Enter Watson and Crick, who were currently working on producing a model of the structure of DNA but were having a few technical problems with discovering exactly where each bit went. Papers and photographs belonging to Franklin were given to Crick on the sly causing them to pronounce that they had discovered “the secret of life.” Shockingly, they then went on to publish their paper in the journal Nature in the spring of 1953 with only a short footnote regarding the “general knowledge” of Franklin’s contribution. Franklin’s paper did follow but due to the order of publishing, it seemed only support for Watson and Crick’s amazing discovery, rather than revealing who exactly had done all the legwork. Unpublished drafts of her papers revealed that it was she alone who had discovered the overall form of the molecule with the location of the phosphate groups on the outside. Rosalind went on to carry out brilliant work on the tobacco mosaic and polio virus but tragically succumbed to ovarian cancer in 1958 at just 37 years of age.

I found this book to be an absolutely fascinating read even if I did get carried away a bit at times with the injustice done to Rosalind Franklin and the tragic end to her life. She wasn’t particularly careful when using radiation and tended to just “get on with it,” neglecting to wear appropriate protective coverings or adhere to our now stringent safety requirements when dealing with such a hazardous substance. Could this have contributed to the development of her cancer? She was also a very interesting person, perhaps a bit prickly at first and difficult to get to know but she was immensely passionate about many things besides her beloved science – for example, travelling and climbing and was a fiercely loyal friend. For me, it was wonderful to read an interesting account of a woman that made such a difference even if it was sadly not recognised in her own lifetime.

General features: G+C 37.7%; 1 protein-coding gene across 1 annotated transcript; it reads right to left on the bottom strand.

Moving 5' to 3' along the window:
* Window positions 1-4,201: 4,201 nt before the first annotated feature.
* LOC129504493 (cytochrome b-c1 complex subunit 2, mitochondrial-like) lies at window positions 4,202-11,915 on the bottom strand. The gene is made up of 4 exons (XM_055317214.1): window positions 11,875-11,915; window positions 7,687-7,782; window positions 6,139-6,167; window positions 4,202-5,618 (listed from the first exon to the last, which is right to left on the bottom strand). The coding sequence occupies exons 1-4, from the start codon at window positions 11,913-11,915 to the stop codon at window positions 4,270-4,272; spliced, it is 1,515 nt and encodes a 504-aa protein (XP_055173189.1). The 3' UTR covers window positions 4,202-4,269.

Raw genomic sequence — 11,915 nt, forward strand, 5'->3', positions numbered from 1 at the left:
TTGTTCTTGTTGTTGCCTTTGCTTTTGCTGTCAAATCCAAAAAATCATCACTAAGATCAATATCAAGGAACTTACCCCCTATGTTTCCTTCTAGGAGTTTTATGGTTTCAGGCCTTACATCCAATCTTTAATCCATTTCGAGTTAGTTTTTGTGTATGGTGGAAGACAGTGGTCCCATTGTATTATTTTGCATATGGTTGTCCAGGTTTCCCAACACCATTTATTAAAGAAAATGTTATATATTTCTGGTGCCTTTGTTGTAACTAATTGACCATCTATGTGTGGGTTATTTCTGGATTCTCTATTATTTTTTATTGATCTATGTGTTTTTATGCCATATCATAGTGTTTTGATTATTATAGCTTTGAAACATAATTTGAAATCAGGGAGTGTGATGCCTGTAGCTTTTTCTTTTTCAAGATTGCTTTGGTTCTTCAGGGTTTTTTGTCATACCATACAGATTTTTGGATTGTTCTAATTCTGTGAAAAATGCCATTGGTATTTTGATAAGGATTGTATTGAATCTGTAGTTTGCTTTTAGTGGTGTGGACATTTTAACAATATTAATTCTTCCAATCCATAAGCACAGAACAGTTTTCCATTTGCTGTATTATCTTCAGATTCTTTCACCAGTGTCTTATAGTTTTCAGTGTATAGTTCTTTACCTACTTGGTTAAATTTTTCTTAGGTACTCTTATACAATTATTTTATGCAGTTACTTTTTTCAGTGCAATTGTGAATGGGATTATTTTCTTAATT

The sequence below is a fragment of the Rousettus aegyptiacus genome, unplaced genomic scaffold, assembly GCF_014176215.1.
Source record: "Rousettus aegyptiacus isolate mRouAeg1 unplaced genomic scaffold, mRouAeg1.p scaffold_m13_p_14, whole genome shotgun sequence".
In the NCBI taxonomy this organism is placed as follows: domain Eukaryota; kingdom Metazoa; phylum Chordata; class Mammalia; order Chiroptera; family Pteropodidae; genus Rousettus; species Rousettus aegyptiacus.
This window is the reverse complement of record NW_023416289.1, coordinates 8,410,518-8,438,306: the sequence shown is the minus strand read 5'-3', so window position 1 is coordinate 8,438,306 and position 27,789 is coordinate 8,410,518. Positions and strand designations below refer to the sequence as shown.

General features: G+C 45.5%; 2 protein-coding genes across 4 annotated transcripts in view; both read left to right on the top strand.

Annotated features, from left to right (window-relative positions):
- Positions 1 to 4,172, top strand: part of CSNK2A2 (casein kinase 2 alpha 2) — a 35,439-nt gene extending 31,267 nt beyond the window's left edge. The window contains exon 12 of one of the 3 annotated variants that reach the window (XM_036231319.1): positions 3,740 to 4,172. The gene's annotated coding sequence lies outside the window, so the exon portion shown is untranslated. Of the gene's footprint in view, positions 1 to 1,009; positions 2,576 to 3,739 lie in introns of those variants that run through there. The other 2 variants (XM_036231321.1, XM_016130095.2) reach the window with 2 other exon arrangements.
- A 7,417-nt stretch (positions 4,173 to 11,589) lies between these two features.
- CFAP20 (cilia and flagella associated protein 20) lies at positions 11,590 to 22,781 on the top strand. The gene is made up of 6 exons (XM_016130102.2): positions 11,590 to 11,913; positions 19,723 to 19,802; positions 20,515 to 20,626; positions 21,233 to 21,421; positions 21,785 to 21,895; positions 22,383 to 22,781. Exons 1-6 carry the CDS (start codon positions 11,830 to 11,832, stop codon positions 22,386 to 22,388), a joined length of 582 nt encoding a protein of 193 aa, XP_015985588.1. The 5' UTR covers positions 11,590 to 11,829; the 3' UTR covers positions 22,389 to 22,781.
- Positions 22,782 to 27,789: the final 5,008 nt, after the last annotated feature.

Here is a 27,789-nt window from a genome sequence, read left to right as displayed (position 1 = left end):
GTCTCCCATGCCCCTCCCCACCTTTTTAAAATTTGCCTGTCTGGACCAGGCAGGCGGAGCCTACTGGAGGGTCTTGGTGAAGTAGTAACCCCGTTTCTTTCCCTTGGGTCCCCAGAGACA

Would I recommend it?

But of course!

Star rating (out of 5):

3-5-stars

Kindred – Octavia E. Butler

Published November 4, 2014 by bibliobeth

60931

What’s it all about?:

Dana, a modern black woman, is celebrating her twenty-sixth birthday with her new husband when she is snatched abruptly from her home in California and transported to the antebellum South. Rufus, the white son of a plantation owner, is drowning, and Dana has been summoned to save him. Dana is drawn back repeatedly through time to the slave quarters, and each time the stay grows longer, more arduous, and more dangerous until it is uncertain whether or not Dana’s life will end, long before it has a chance to begin.

What did I think?:

I’ve only recently started reading more science fiction as I didn’t consider it a genre I was particularly interested in. However, I have been pleasantly surprised from the recent books I have read and this is no exception. Many thanks to the lovely people at Book Bridgr and Headline Publishing for allowing me to read a copy and although I have never come across the author’s work before, I am now eager to try some more. The story is set across two main time frames – the current, contemporary period (1970’s) and 19th century Maryland where our main character is a young black woman called Dana. When celebrating her birthday with her husband Kevin all of a sudden she is transported back to the South at the height of the slavery period, obviously a very dangerous time for a black woman to be on her own. First of all however, she must find out why she has travelled back in time in the first place. It appears that whenever the son (Rufus) of a rich plantation owner is in danger, Dana materialises and she deduces that she must be travelling back in order to save his life.